Academic journal article Albany Law Review

Beware or Be Blindsided: Avoiding Estate Planning Pitfalls

Academic journal article Albany Law Review

Beware or Be Blindsided: Avoiding Estate Planning Pitfalls

Article excerpt

I. INTRODUCTION

Together, a power of attorney (1) and a health care proxy (2) are two of the most basic and essential estate planning documents for people of any age. (3) Unlike other planning documents, the power of attorney and health care proxy are "utilized while the client is still alive." (4) Therefore, ensuring these documents provide properly for the client's wishes is "one of the most important functions of an attorney." (5) Through the execution of these two documents, clients provide an agent with the crucial powers needed to make the most personal healthcare and property decisions for a client, (6) seeking to guard against the uncertainties of life. (7)

But, do these documents really protect against such uncertainties? At first blush, it would seem so since that is the documents' very purpose. However, recent case law has demonstrated that the operation of these estate planning documents may not be so certain. For example, even if your irrevocable trust prohibits amendments from being made, your attorney-in-fact may be able to make amendments to it. (8) If you are your mother's attorney-in-fact and health care agent, you still may not be able to decide in which nursing home she should live. (9) If your attorney-in-fact transfers your real property to himself (10) in accordance with your express wishes, this transfer may still be questioned. (11) In addition, despite a lawyer's best efforts to meet a client's estate planning goals by using these documents, case law shows that the plan can also be thwarted by a family member's dissatisfaction. To address these situations, the lawyer may now need to anticipate the unexpected to protect the client's estate plan from unfavorable interpretations and family challenges.

Parts II and III of this note focus on the power of attorney and health care proxy and uses case illustrations to highlight how the operation of these documents has become uncertain. Further, Part IV explores the inherent uncertainty created by third party dissatisfaction and how it can thwart the goals of an estate plan. Part V then discusses implications of these uncertainties and how they can damage the client and the attorney. Finally, Part VI closes with some recommendations on how the estate planning practitioner can predict these potential pitfalls, and eliminate or at least minimize the associated effects.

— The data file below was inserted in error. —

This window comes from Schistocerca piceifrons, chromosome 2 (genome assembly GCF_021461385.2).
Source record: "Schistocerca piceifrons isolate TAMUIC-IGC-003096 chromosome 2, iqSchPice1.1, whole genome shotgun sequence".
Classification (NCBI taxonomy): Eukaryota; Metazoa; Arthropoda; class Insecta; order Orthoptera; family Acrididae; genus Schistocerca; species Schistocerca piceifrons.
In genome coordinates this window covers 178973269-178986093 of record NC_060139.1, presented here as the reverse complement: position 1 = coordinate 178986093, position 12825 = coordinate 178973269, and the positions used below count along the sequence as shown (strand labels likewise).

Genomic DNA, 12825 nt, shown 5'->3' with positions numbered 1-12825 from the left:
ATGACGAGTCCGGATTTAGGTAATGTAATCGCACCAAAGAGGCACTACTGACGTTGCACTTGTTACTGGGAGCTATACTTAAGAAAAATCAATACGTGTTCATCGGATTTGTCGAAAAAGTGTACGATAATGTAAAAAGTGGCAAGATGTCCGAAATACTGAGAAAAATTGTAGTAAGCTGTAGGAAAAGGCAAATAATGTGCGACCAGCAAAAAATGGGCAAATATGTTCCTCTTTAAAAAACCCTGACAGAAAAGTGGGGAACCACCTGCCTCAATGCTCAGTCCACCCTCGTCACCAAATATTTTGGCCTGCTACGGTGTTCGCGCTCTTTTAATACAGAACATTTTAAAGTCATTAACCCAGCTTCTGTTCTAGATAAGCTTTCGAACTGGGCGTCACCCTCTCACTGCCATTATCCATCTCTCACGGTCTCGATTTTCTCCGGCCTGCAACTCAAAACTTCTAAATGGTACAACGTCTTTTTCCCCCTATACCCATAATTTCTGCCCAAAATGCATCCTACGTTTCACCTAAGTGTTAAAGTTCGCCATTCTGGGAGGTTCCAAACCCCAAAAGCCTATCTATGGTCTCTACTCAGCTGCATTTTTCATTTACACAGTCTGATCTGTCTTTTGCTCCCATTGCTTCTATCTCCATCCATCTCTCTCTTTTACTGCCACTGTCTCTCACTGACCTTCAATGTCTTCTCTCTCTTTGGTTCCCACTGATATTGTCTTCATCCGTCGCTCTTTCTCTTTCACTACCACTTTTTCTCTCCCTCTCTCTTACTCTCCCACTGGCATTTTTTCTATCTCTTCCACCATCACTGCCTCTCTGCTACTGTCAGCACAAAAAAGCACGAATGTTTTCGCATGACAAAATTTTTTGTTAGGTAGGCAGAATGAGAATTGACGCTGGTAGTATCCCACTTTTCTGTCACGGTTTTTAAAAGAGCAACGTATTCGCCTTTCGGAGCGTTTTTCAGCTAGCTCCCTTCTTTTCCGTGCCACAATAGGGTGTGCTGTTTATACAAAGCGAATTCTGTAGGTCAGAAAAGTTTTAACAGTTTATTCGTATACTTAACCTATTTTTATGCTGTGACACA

II. POWERS OF ATTORNEY

A. Background

Beginning as a common law principle of agency, the power of attorney was first codified in New York in 1948 with the advent of the statutory short form power of attorney. (12) By 1975, the statutory instrument was amended in the General Obligations Law to provide for its "durability," allowing the instrument to remain in effect despite the principal's incapacity. (13) In 1996, the General Obligations Law was further amended to allow the principal to bestow gifting powers upon his attorney-in-fact. (14) The evolution from a common law principle to a statutorily defined instrument reveals the changing role and importance of the document in modern society.

It is precisely this growing importance that led to the 2009 revisions of the power of attorney law. In 2000, the New York State Law Revision Commission (15) conducted an extensive study to explore the weaknesses in the existing law. (16) Recognizing the enhanced powers the 1996 amendments bestowed on attorneys-in-fact, the Commission noted, "the breadth of the authority granted under a power of attorney has evolved over the years far beyond those originally envisioned." (17) These amendments allowed "an agent to create trusts, change beneficiaries to a life insurance policy, and establish joint bank accounts and totten trusts." (18) In addition, the amendments permitted an agent to gift the principal's assets to another or to self-gift assets to himself, including assets such as securities, real property, bank accounts, and life insurance contracts. …

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